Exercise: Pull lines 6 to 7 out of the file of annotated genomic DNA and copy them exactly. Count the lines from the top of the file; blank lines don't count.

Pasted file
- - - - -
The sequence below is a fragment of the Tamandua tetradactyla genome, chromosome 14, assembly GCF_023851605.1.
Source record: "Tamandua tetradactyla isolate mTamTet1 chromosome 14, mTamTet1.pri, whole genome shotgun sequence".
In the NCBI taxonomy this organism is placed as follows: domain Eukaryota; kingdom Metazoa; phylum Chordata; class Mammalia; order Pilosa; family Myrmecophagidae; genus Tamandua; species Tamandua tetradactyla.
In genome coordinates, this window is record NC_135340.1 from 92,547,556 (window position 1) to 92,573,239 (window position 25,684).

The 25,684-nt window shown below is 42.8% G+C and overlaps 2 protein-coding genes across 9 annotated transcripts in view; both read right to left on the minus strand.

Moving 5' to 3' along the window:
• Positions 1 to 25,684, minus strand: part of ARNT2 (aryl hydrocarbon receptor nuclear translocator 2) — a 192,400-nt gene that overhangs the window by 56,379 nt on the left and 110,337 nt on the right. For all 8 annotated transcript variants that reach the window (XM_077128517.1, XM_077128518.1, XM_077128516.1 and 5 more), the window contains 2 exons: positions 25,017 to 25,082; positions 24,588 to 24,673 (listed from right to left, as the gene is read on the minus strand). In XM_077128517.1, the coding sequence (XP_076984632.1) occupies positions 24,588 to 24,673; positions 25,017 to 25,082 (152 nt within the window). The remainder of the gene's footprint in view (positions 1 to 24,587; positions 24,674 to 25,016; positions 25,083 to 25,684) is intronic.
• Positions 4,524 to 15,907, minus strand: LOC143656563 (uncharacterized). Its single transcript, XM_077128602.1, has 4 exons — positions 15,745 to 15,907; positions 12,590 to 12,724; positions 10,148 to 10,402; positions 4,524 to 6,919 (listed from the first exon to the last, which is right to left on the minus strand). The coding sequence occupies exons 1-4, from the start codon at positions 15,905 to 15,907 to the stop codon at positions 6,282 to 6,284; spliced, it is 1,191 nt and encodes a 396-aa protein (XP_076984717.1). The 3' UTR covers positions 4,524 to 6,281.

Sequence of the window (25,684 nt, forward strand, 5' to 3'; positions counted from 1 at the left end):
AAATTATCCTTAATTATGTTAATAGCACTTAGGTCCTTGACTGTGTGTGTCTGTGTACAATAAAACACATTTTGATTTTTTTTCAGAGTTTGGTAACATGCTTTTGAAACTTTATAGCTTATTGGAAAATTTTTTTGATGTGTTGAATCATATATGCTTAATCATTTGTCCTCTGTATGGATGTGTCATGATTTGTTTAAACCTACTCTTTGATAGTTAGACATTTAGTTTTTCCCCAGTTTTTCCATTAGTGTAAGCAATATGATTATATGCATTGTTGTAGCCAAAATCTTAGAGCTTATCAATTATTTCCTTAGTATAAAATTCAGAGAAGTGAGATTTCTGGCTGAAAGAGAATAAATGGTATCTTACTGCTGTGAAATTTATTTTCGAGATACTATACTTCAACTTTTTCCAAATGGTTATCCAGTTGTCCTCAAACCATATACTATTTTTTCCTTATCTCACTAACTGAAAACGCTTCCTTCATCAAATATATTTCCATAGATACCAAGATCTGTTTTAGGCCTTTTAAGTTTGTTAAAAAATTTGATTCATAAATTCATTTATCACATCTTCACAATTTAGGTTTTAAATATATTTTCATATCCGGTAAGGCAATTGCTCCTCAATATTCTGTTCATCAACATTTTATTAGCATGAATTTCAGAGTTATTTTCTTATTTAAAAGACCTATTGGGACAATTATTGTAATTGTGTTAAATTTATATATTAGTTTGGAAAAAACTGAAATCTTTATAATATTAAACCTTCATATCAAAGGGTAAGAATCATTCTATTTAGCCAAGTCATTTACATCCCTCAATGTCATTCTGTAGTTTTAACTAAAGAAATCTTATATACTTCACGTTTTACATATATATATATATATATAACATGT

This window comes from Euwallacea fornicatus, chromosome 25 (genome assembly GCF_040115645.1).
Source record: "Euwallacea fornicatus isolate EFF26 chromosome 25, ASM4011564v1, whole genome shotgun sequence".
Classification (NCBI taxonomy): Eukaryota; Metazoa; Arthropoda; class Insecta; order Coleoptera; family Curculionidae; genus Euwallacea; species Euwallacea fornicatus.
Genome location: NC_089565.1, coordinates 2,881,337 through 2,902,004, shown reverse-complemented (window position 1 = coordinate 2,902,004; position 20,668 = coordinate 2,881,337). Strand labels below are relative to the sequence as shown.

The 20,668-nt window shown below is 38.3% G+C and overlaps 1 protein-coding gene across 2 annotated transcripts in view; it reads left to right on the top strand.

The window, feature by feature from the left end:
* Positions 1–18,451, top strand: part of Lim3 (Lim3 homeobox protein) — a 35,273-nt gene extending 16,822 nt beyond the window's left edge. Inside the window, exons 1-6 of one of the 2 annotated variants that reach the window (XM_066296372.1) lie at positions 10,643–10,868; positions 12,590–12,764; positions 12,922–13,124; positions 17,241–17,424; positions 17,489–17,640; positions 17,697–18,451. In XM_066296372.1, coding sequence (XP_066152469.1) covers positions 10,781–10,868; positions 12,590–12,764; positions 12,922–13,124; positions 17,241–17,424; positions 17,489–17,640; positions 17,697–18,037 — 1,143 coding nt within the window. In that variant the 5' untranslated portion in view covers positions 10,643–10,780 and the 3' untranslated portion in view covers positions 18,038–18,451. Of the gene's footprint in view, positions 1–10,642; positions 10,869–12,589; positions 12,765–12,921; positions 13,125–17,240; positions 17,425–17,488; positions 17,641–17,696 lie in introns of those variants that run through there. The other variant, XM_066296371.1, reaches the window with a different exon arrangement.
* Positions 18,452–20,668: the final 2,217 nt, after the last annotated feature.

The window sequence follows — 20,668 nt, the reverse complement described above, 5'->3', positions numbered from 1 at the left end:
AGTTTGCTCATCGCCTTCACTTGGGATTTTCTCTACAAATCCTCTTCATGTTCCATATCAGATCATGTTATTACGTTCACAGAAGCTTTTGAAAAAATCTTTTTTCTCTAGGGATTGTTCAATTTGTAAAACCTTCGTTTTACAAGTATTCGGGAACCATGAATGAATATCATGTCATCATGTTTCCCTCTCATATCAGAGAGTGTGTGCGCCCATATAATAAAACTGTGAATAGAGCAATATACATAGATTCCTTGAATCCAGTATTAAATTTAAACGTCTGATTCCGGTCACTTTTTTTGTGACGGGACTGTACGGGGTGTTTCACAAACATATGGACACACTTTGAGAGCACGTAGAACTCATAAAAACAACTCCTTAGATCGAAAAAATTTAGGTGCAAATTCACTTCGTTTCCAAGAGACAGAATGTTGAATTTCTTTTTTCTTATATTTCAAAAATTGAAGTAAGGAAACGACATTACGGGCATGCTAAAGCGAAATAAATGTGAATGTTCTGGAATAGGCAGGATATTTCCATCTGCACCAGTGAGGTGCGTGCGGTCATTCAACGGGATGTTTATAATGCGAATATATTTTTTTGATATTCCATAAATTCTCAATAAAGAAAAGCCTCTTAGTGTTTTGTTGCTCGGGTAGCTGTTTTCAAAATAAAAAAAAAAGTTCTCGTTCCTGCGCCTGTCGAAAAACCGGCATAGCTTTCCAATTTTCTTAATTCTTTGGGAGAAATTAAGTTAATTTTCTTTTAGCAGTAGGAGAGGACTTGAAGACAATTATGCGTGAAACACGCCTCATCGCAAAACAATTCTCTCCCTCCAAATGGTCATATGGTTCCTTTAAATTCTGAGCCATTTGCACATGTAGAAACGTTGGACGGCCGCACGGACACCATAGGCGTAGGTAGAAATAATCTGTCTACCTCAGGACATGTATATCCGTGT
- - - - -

Moving 5' to 3' along the window:
• Positions 1 to 25,684, minus strand: part of ARNT2 (aryl hydrocarbon receptor nuclear translocator 2) — a 192,400-nt gene that overhangs the window by 56,379 nt on the left and 110,337 nt on the right. For all 8 annotated transcript variants that reach the window (XM_077128517.1, XM_077128518.1, XM_077128516.1 and 5 more), the window contains 2 exons: positions 25,017 to 25,082; positions 24,588 to 24,673 (listed from right to left, as the gene is read on the minus strand). In XM_077128517.1, the coding sequence (XP_076984632.1) occupies positions 24,588 to 24,673; positions 25,017 to 25,082 (152 nt within the window). The remainder of the gene's footprint in view (positions 1 to 24,587; positions 24,674 to 25,016; positions 25,083 to 25,684) is intronic.